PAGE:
In materials research, nanoparticles offer exciting opportunities to discover new physics and chemistry because they behave differently than much larger chunks of the same material. Generally 1-100 nanometers in size, nanoparticles have wide ranging applications including biological imaging, drug delivery, solar energy conversion, chemical catalysis, and even making lasers. Dan and fellow graduate students in the Kapteyn-Murnane lab wanted to study nanoparticles in the gas phase because this removes the effect that the environment – the solvent or other nearby molecules – has on the nanoparticles.
The research team expected the laser to ionize the nanoparticles, kicking off electrons that would show up on the detector, but when the apparatus was fired up nothing seemed to happen. “We hadn’t really done the calculations to realize that the volume of the focal spot versus the particle density in the particle beam was such that we were only going to hit a particle every few seconds,” explains Dan. “We spent a long time trying to align the laser with the particle beam, and then, all of a sudden we saw the ion detector light up brighter than we had ever seen before.” The researchers quickly realized that the sporadic but intense signal they observed was from a laser pulse hitting a single particle at a time. “It was not at all what we intended to do. But we quickly realized the ability to look at individual nanoparticles could be very interesting,” Dan points out.
Although the laser intensity used was not enough to significantly ionize gas-phase atoms or molecule, it kicked off many more electrons than expected, resulting in a plasma being formed within the nanoparticle. Plasma is a phase of matter distinct from the solid, liquid, and gas phases we normally think about. A plasma is made up of free electrons and positive ions, and plasmas are often made by applying a strong electric field to gas particles. When a laser crosses paths with matter, the electric field of the laser is applied to the atoms, and can ionize them if it is strong enough. This generates a few free electrons which act as seed electrons to ionize nearby atoms. The seed electrons are accelerated in the laser’s electric field, smashing into other electrons with enough energy to free them, leaving behind a positive ion, and the process continues like an avalanche. In the end, normal atoms are turned into an expanding plasma that eventually explodes, spewing out electrons and ions in many directions.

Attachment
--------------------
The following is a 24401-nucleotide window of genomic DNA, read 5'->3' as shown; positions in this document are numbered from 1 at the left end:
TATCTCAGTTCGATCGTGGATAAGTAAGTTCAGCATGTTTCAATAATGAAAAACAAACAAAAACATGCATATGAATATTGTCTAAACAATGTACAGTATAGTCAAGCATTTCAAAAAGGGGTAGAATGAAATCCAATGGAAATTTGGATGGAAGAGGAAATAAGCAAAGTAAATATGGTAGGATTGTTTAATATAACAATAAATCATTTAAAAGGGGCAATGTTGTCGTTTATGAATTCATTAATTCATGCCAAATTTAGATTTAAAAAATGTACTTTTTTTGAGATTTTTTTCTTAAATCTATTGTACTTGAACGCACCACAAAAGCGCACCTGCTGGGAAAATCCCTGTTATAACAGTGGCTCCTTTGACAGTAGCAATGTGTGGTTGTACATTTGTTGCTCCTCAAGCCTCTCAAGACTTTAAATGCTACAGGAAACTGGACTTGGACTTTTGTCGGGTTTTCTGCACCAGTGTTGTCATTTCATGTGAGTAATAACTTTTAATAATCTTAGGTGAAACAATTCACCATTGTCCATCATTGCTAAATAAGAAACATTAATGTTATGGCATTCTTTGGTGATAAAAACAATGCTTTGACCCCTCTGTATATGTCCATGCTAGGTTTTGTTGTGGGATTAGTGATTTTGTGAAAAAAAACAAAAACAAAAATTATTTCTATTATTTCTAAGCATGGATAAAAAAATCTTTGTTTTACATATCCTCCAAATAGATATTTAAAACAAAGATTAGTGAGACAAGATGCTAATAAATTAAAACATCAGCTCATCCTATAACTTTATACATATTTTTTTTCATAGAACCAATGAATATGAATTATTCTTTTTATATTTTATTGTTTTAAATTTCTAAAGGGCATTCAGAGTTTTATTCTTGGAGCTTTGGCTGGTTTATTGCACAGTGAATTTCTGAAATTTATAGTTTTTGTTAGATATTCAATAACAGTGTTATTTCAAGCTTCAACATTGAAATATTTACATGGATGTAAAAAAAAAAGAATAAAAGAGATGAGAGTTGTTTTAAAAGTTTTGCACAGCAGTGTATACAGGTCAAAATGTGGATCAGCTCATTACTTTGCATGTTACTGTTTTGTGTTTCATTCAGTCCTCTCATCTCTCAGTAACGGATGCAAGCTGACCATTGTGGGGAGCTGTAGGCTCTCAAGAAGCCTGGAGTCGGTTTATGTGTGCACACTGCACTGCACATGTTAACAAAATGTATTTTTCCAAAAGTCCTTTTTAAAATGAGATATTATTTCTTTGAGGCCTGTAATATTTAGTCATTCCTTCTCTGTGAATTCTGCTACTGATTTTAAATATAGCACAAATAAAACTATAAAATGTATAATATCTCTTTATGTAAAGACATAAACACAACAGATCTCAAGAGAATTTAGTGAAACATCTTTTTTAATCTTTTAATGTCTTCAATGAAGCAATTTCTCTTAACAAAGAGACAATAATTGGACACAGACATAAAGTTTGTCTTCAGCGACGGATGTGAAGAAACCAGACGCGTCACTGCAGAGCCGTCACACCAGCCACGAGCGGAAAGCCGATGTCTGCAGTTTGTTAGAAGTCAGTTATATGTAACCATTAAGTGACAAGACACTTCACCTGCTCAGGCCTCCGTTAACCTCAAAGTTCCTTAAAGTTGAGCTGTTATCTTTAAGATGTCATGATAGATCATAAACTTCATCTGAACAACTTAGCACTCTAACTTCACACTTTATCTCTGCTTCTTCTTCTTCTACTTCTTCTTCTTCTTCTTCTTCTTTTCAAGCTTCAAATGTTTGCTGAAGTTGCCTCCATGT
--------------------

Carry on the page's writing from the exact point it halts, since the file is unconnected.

Waiting above this remarkable collision of ultrafast pulses of light and nanoparticles, the ion detector measures the direction and speed with which ions explode out from the nanoparticles. An electric field directs ions towards the two-dimensional detector, where they land with some displacement from the center and are counted. This generates a 2D map of the way in which the plasma explosion occurs. The research team dubbed this brand new technique “plasma explosion imaging.”